Wilton Earl and Dorothy M. Keel - Page 7

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            United States, supra at 1160 (quoting Warner v. Commissioner, 526                         
            F.2d at 2).                                                                               
                  In a similar vein, the fact that respondent may have treated                        
            other taxpayers differently has generally been considered                                 
            irrelevant.  Davis v. Commissioner, 65 T.C. 1014, 1022 (1976).                            
            Some selectivity in enforcement is not in itself a Federal                                
            constitutional violation of due process or of equal protection                            
            where the selection is not deliberately based on an unjustifiable                         
            standard such as race, religion, or other arbitrary                                       
            classification.  Baltimore Gas & Elec. Co. v. Heintz, 760 F.2d                            
            1408, 1418-1419 (4th Cir. 1985); Penn-Field Indus., Inc. v.                               
            Commissioner, 74 T.C. 720, 722-723 (1980) (citing Oyler v. Boles,                         
            368 U.S. 448 (1962)).  No evidence of selectivity based on any                            
            unjustifiable standard is reflected in the record herein.                                 
                  We now turn to petitioners' claim that, in any event, the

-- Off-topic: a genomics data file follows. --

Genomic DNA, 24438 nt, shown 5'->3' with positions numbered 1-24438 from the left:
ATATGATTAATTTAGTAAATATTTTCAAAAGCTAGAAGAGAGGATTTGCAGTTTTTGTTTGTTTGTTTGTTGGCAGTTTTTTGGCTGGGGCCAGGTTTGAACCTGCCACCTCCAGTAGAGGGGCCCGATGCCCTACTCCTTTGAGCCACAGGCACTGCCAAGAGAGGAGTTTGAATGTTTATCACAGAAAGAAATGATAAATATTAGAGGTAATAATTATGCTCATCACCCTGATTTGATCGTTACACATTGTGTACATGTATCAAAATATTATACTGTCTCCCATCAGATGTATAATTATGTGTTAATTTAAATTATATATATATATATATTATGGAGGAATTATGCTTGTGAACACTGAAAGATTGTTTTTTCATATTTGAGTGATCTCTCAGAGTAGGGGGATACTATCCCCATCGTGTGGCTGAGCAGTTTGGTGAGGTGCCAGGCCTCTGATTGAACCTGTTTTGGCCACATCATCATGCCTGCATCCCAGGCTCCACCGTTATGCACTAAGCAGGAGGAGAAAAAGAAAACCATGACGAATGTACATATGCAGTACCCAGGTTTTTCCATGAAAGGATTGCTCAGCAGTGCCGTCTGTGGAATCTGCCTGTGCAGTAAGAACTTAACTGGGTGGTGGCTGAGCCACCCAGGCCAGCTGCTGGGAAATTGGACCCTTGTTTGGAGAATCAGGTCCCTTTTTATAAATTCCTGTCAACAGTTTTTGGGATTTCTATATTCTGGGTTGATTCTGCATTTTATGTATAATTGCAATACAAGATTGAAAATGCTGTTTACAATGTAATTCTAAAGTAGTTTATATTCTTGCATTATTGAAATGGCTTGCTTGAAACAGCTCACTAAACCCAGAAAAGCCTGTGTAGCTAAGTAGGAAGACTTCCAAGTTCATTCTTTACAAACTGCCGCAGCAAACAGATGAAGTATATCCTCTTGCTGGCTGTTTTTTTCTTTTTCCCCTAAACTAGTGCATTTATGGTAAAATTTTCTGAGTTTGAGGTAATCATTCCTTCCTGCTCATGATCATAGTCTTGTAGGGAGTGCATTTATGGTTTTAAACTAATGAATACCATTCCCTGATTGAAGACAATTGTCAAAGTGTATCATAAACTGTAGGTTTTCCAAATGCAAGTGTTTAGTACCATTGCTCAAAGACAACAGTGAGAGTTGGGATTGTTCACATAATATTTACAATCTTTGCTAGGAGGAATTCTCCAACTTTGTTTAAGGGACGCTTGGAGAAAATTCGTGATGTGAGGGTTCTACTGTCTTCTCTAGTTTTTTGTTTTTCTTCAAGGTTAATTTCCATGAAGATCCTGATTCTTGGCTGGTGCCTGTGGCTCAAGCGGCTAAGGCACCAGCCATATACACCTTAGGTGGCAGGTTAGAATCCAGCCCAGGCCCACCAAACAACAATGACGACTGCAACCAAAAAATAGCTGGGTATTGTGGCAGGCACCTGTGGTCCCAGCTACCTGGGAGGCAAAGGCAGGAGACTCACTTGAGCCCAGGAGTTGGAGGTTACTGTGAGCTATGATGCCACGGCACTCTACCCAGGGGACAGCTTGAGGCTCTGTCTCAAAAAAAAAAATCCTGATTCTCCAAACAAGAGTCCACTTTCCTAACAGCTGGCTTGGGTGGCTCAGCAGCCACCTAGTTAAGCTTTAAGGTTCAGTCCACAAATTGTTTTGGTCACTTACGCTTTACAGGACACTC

lump-sum payment is excludable from gross income under section                            
            104(a)(2) because Mrs. Keel suffered personal injury in signing                           
            the release.  As petitioners put it:                                                      
                  I [Mrs. Keel] filed an amendment tax return to my [her]                             
                  1992 Tax.  "Code Sections 104(a) provides in relevant                               
                  part that 'gross income does not include ....(2) the                                
                  amount of any damages received (whether by suit or                                  
                  agreement and whether as lump sums or periodic                                      
                  payments) on account of personal injuries or                                        
                  sickness'".  Based on this information and the                                      
                  agreement I [Mrs. Keel] signed with IBM, the settlement                             
                  should be nontaxable income.                                                        
                        My [Mrs. Keel's] amendment was based on the                                   
                  "personal injuries" statement.  When I [Mrs. Keel]                                  
                  signed that ITO Waiver with IBM, I indeed suffered                                  

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